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Contribution Details

Type Conference Presentation
Scope Discipline-based scholarship
Title Laugh it up? Theoretical and Contextual Insights on Workplace Humor Within and Across Hierarchies
Organization Unit
  • Rashpal K. Dhensa-Kahlon
  • Jamie Lee Gloor
Presentation Type paper
Item Subtype Original Work
Refereed Yes
Status Published electronically before print/final form (Epub ahead of print)
  • English
Event Title Academy of Management Proceedings
Event Type conference
Event Location Boston, MA, USA
Event Start Date August 9 - 2019
Event End Date August 13 - 2019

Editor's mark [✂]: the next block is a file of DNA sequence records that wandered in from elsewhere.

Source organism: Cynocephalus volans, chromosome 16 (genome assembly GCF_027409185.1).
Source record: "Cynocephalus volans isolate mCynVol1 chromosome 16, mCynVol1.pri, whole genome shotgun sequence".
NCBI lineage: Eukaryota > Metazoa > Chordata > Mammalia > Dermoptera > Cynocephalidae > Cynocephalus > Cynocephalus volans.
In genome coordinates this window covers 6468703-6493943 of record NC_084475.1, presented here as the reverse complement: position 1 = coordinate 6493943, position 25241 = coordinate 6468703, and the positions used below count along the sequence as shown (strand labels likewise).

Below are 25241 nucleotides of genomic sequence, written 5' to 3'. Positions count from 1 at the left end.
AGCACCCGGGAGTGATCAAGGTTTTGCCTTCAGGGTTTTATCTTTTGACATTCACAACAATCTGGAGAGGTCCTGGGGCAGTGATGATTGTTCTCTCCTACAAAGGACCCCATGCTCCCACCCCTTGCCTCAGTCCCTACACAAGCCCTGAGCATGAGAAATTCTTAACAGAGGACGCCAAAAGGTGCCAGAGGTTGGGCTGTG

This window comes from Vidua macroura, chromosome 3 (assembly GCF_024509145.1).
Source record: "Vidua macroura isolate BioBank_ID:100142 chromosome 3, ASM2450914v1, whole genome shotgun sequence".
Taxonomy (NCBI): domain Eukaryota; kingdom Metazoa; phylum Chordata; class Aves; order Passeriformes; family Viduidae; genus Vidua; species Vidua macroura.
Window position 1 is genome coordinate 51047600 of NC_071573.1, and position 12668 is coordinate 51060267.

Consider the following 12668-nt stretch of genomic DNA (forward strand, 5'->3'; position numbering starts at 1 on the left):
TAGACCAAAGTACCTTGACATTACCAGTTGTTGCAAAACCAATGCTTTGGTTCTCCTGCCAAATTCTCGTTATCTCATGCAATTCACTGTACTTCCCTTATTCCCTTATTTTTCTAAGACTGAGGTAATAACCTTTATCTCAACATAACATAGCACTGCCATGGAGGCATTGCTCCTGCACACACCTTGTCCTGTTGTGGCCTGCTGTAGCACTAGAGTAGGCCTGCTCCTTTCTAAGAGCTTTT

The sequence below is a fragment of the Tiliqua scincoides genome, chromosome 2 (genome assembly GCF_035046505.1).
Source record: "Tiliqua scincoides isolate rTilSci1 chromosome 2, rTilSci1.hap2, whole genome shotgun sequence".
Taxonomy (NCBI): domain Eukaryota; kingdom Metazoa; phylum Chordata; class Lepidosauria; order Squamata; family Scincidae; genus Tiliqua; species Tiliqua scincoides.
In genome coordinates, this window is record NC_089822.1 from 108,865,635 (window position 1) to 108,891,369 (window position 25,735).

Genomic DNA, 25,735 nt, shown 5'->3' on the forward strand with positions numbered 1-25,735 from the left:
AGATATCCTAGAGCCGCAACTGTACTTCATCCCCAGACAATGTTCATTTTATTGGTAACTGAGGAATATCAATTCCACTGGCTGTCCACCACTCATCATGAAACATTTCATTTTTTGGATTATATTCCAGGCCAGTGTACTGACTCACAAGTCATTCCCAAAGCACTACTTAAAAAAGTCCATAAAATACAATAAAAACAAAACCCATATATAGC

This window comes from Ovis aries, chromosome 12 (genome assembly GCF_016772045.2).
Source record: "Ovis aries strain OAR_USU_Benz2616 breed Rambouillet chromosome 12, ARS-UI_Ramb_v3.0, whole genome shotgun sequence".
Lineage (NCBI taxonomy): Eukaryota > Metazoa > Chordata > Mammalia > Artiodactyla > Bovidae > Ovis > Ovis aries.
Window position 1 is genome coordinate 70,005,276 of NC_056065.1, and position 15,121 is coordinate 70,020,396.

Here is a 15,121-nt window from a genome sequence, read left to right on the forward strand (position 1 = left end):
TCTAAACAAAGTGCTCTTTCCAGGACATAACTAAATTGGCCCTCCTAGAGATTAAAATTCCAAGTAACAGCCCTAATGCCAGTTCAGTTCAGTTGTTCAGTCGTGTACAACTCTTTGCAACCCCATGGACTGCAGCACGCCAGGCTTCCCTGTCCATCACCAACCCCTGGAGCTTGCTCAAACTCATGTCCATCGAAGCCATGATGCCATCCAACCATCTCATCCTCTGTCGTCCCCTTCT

Abstract Text Humor, a social communication intended to be amusing (Cooper, 2005), is ubiquitous at work. Although research on humor in organizations has increased in recent years, existing work heavily focuses on leader humor. As leaders are by definition higher in the hierarchy and formal status than employees relatively lower or within the same hierarchy, leaders enjoy a wider range of acceptable behaviors, including humor. Thus, the research within this symposium extends our knowledge of humor, its motives and effects by examining a broader range of humor users and humor use within and across hierarchies (e.g., among team members and bottom-up or top-down, respectively). Within their respective hierarchical niche, each of the four papers also focuses on a specific context that shapes humor use (i.e., front-line workers, workplace incivility, interpersonal tension, and followership), while also exploring the theoretical mechanisms through which humor exerts its effects (i.e., social or relational capital accumulation, power approach theory, and territoriality theory). In this way, this symposium also builds on existing humor research that has examined general humor use collapsed across all types of situations, often overlooking potentially meaningful differences in context and the theoretical mechanisms by which humor influences outcomes. In summary, this symposium contributes mixed methods research to paint a more comprehensive picture of humor use within and across hierarchies and in specific contexts.
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